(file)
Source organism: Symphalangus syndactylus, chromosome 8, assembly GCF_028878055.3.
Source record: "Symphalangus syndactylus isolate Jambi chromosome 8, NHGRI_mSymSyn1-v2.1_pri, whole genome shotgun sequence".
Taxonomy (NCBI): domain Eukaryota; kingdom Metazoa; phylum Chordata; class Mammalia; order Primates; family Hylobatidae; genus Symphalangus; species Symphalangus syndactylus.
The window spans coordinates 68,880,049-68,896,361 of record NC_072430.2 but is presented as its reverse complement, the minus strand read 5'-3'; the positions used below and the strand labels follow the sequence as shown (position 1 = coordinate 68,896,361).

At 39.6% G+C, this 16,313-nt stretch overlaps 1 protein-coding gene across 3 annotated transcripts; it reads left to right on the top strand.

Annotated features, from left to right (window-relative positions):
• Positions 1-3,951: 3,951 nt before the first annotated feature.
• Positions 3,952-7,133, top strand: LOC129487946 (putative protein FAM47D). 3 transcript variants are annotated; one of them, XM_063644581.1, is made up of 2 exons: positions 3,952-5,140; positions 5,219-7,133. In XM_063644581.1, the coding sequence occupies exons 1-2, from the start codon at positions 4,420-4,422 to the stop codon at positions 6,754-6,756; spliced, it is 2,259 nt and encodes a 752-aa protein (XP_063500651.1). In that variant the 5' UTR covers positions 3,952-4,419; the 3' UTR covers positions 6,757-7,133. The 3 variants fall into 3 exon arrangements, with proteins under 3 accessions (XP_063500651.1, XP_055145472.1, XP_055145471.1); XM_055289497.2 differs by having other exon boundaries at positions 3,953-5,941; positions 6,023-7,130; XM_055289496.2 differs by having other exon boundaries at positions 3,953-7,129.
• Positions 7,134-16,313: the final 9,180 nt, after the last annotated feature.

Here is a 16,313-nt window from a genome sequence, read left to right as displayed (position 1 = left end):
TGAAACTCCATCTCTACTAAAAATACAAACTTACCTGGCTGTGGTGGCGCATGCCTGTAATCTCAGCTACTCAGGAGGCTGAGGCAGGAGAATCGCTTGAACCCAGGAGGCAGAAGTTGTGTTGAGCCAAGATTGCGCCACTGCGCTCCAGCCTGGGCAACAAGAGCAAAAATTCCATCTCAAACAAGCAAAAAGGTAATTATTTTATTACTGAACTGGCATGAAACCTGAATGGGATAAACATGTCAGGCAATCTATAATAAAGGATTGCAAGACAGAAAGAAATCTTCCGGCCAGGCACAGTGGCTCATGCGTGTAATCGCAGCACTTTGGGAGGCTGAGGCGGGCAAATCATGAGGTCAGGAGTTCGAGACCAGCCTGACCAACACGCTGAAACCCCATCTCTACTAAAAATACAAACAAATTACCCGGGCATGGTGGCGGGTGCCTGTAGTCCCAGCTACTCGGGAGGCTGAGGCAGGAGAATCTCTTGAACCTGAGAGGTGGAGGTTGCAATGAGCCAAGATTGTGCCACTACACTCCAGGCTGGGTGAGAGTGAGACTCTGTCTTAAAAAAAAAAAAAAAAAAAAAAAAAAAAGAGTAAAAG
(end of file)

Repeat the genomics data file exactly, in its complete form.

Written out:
Source organism: Symphalangus syndactylus, chromosome 8, assembly GCF_028878055.3.
Source record: "Symphalangus syndactylus isolate Jambi chromosome 8, NHGRI_mSymSyn1-v2.1_pri, whole genome shotgun sequence".
Taxonomy (NCBI): domain Eukaryota; kingdom Metazoa; phylum Chordata; class Mammalia; order Primates; family Hylobatidae; genus Symphalangus; species Symphalangus syndactylus.
The window spans coordinates 68,880,049-68,896,361 of record NC_072430.2 but is presented as its reverse complement, the minus strand read 5'-3'; the positions used below and the strand labels follow the sequence as shown (position 1 = coordinate 68,896,361).

At 39.6% G+C, this 16,313-nt stretch overlaps 1 protein-coding gene across 3 annotated transcripts; it reads left to right on the top strand.

Annotated features, from left to right (window-relative positions):
• Positions 1-3,951: 3,951 nt before the first annotated feature.
• Positions 3,952-7,133, top strand: LOC129487946 (putative protein FAM47D). 3 transcript variants are annotated; one of them, XM_063644581.1, is made up of 2 exons: positions 3,952-5,140; positions 5,219-7,133. In XM_063644581.1, the coding sequence occupies exons 1-2, from the start codon at positions 4,420-4,422 to the stop codon at positions 6,754-6,756; spliced, it is 2,259 nt and encodes a 752-aa protein (XP_063500651.1). In that variant the 5' UTR covers positions 3,952-4,419; the 3' UTR covers positions 6,757-7,133. The 3 variants fall into 3 exon arrangements, with proteins under 3 accessions (XP_063500651.1, XP_055145472.1, XP_055145471.1); XM_055289497.2 differs by having other exon boundaries at positions 3,953-5,941; positions 6,023-7,130; XM_055289496.2 differs by having other exon boundaries at positions 3,953-7,129.
• Positions 7,134-16,313: the final 9,180 nt, after the last annotated feature.

Here is a 16,313-nt window from a genome sequence, read left to right as displayed (position 1 = left end):
TGAAACTCCATCTCTACTAAAAATACAAACTTACCTGGCTGTGGTGGCGCATGCCTGTAATCTCAGCTACTCAGGAGGCTGAGGCAGGAGAATCGCTTGAACCCAGGAGGCAGAAGTTGTGTTGAGCCAAGATTGCGCCACTGCGCTCCAGCCTGGGCAACAAGAGCAAAAATTCCATCTCAAACAAGCAAAAAGGTAATTATTTTATTACTGAACTGGCATGAAACCTGAATGGGATAAACATGTCAGGCAATCTATAATAAAGGATTGCAAGACAGAAAGAAATCTTCCGGCCAGGCACAGTGGCTCATGCGTGTAATCGCAGCACTTTGGGAGGCTGAGGCGGGCAAATCATGAGGTCAGGAGTTCGAGACCAGCCTGACCAACACGCTGAAACCCCATCTCTACTAAAAATACAAACAAATTACCCGGGCATGGTGGCGGGTGCCTGTAGTCCCAGCTACTCGGGAGGCTGAGGCAGGAGAATCTCTTGAACCTGAGAGGTGGAGGTTGCAATGAGCCAAGATTGTGCCACTACACTCCAGGCTGGGTGAGAGTGAGACTCTGTCTTAAAAAAAAAAAAAAAAAAAAAAAAAAAAGAGTAAAAG